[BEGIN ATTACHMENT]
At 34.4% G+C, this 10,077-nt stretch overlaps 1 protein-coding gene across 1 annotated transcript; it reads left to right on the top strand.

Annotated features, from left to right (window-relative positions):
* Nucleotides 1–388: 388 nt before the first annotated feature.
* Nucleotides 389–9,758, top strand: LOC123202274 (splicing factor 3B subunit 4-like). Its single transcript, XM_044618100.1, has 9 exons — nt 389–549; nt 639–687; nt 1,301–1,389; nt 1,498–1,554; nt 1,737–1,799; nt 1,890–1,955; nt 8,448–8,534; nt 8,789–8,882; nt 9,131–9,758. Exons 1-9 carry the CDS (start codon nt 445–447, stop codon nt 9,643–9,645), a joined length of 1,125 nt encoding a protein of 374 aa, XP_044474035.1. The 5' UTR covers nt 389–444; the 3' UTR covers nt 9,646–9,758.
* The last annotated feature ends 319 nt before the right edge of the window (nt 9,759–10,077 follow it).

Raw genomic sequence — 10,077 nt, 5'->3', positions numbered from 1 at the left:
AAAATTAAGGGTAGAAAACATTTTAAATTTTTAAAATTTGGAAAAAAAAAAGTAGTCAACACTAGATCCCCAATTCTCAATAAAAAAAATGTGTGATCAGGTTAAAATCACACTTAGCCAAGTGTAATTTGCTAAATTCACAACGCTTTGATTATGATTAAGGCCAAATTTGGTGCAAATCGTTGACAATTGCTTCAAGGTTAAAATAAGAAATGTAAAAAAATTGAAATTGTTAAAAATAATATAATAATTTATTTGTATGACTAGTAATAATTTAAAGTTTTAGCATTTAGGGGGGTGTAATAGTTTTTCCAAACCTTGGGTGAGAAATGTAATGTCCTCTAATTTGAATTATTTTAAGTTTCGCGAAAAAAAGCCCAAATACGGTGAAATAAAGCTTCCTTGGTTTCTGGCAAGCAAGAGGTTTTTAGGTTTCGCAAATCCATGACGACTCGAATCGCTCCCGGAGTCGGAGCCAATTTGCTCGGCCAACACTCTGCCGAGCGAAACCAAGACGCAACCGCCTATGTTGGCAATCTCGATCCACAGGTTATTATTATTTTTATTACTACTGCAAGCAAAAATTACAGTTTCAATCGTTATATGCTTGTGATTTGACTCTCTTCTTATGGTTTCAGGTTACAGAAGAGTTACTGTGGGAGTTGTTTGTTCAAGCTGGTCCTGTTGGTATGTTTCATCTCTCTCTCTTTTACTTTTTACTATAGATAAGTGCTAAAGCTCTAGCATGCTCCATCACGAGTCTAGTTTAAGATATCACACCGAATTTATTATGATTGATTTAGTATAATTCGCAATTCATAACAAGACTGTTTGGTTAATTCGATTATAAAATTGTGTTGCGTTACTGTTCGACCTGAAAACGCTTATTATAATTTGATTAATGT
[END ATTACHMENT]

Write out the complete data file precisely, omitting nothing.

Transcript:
At 34.4% G+C, this 10,077-nt stretch overlaps 1 protein-coding gene across 1 annotated transcript; it reads left to right on the top strand.

Annotated features, from left to right (window-relative positions):
* Nucleotides 1–388: 388 nt before the first annotated feature.
* Nucleotides 389–9,758, top strand: LOC123202274 (splicing factor 3B subunit 4-like). Its single transcript, XM_044618100.1, has 9 exons — nt 389–549; nt 639–687; nt 1,301–1,389; nt 1,498–1,554; nt 1,737–1,799; nt 1,890–1,955; nt 8,448–8,534; nt 8,789–8,882; nt 9,131–9,758. Exons 1-9 carry the CDS (start codon nt 445–447, stop codon nt 9,643–9,645), a joined length of 1,125 nt encoding a protein of 374 aa, XP_044474035.1. The 5' UTR covers nt 389–444; the 3' UTR covers nt 9,646–9,758.
* The last annotated feature ends 319 nt before the right edge of the window (nt 9,759–10,077 follow it).

Raw genomic sequence — 10,077 nt, 5'->3', positions numbered from 1 at the left:
AAAATTAAGGGTAGAAAACATTTTAAATTTTTAAAATTTGGAAAAAAAAAAGTAGTCAACACTAGATCCCCAATTCTCAATAAAAAAAATGTGTGATCAGGTTAAAATCACACTTAGCCAAGTGTAATTTGCTAAATTCACAACGCTTTGATTATGATTAAGGCCAAATTTGGTGCAAATCGTTGACAATTGCTTCAAGGTTAAAATAAGAAATGTAAAAAAATTGAAATTGTTAAAAATAATATAATAATTTATTTGTATGACTAGTAATAATTTAAAGTTTTAGCATTTAGGGGGGTGTAATAGTTTTTCCAAACCTTGGGTGAGAAATGTAATGTCCTCTAATTTGAATTATTTTAAGTTTCGCGAAAAAAAGCCCAAATACGGTGAAATAAAGCTTCCTTGGTTTCTGGCAAGCAAGAGGTTTTTAGGTTTCGCAAATCCATGACGACTCGAATCGCTCCCGGAGTCGGAGCCAATTTGCTCGGCCAACACTCTGCCGAGCGAAACCAAGACGCAACCGCCTATGTTGGCAATCTCGATCCACAGGTTATTATTATTTTTATTACTACTGCAAGCAAAAATTACAGTTTCAATCGTTATATGCTTGTGATTTGACTCTCTTCTTATGGTTTCAGGTTACAGAAGAGTTACTGTGGGAGTTGTTTGTTCAAGCTGGTCCTGTTGGTATGTTTCATCTCTCTCTCTTTTACTTTTTACTATAGATAAGTGCTAAAGCTCTAGCATGCTCCATCACGAGTCTAGTTTAAGATATCACACCGAATTTATTATGATTGATTTAGTATAATTCGCAATTCATAACAAGACTGTTTGGTTAATTCGATTATAAAATTGTGTTGCGTTACTGTTCGACCTGAAAACGCTTATTATAATTTGATTAATGT